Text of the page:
Smiling wryly at the memory, Ah Ying thinks to herself: what drama will unfold this time? She takes a look at her watch: 6:08pm. Picking up her pace, she walks briskly to a mooncake shop; now the eldest among all grandchildren attending this year’s family gathering, she has been tasked with buying the mooncakes they always share at the end of the dinner as a ritual. Squeezing herself into the crowded shop, she snatches a box she manages to reach, pays, and leaves.
The restaurant looks like it is about to collapse as mobs of families swamp the place. There is a long queue already when Ah Ying reaches the restaurant; meanwhile, those who have come early enough to secure a table frown at the slow waiters and the slow waiters agilely tiptoe around demanding patrons’ profanities. Gathering at this old Chinese restaurant has been a family tradition the Lo Family have kept for many years, so even with the deteriorating food quality and the unpleasant service, no one has ever suggested a change of place.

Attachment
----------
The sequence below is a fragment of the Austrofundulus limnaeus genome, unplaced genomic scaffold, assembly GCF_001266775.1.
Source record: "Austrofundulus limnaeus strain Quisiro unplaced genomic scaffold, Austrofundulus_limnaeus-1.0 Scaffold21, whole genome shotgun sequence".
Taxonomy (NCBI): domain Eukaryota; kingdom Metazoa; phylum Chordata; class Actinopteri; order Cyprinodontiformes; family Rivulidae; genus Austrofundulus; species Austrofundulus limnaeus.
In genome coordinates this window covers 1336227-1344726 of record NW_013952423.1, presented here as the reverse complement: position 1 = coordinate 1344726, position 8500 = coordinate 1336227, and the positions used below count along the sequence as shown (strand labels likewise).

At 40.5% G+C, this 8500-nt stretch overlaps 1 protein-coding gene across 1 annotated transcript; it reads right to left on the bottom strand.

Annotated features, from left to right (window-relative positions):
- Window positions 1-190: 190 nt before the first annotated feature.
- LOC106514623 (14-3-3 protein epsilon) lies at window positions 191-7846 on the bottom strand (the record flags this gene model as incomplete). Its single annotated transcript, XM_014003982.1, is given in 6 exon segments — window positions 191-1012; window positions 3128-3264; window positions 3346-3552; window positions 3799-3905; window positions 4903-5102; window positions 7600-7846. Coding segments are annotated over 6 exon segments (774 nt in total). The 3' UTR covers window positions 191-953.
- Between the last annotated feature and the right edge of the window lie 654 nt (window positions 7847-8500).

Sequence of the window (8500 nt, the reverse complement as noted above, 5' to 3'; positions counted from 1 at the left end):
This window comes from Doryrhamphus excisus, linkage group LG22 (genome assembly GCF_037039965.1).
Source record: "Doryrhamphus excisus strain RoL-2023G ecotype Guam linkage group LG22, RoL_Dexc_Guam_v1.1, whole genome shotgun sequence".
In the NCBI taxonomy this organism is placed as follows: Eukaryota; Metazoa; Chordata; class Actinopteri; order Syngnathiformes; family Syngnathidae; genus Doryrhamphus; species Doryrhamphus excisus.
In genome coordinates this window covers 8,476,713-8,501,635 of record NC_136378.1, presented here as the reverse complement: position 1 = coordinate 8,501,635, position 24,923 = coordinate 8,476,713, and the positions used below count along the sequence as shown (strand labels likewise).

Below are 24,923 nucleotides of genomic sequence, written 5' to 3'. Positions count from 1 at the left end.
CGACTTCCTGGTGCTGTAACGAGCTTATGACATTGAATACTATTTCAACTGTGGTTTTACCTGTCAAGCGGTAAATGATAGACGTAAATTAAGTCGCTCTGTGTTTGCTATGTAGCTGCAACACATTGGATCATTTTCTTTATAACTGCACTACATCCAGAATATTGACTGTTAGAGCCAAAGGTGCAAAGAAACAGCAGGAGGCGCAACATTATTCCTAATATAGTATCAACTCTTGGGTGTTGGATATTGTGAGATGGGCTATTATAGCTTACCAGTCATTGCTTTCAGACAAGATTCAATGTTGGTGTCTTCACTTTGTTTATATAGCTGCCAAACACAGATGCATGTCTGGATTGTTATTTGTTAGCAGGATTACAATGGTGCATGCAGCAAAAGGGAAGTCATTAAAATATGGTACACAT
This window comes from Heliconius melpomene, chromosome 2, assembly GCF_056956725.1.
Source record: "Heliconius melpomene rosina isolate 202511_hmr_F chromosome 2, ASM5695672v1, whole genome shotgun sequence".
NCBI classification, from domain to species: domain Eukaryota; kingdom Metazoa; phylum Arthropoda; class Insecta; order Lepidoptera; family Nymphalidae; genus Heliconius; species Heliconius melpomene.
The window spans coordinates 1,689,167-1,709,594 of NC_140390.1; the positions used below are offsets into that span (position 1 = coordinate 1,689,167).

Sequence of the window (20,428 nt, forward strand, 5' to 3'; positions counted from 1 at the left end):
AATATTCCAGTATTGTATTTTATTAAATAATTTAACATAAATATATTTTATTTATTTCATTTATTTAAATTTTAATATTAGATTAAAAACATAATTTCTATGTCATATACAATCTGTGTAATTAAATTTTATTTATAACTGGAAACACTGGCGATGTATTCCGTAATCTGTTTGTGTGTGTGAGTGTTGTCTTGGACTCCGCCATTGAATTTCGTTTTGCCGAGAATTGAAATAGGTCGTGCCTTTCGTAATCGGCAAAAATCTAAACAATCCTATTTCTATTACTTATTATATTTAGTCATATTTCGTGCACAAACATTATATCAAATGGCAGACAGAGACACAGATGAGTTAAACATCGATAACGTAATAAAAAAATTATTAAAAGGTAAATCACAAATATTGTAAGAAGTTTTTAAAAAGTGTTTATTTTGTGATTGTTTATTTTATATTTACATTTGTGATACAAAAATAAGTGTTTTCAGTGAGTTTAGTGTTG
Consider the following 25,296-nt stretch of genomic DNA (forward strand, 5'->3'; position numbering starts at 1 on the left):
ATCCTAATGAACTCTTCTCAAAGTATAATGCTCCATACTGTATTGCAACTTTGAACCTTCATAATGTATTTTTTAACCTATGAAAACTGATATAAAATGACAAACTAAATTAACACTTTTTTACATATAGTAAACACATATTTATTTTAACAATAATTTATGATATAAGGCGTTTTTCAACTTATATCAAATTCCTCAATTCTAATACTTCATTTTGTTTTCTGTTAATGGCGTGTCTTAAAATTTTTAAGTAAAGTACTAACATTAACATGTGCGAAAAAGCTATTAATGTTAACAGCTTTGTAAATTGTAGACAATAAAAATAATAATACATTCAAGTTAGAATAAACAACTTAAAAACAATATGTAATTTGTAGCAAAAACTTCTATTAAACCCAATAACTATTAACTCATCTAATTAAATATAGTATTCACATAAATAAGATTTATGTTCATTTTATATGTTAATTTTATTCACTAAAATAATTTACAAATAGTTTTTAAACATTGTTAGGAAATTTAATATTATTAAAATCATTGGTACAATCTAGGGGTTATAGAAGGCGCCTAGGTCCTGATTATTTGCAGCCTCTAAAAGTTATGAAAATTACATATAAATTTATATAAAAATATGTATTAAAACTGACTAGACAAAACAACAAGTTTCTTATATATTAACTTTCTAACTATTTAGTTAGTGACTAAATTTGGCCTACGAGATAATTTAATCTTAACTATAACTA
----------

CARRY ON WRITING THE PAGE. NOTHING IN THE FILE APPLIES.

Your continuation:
Nor have they bothered to. Over the years, they have been too busy bickering with each other to notice the suckling pig shrinking miserably in size, the lotus seed bun becoming soggier, and Grannie Lo growing bonier. Last year, the tension hanging over the dinner table was thicker than the runny shark fin soup and Ah Ying stopped eating the remaining five courses entirely.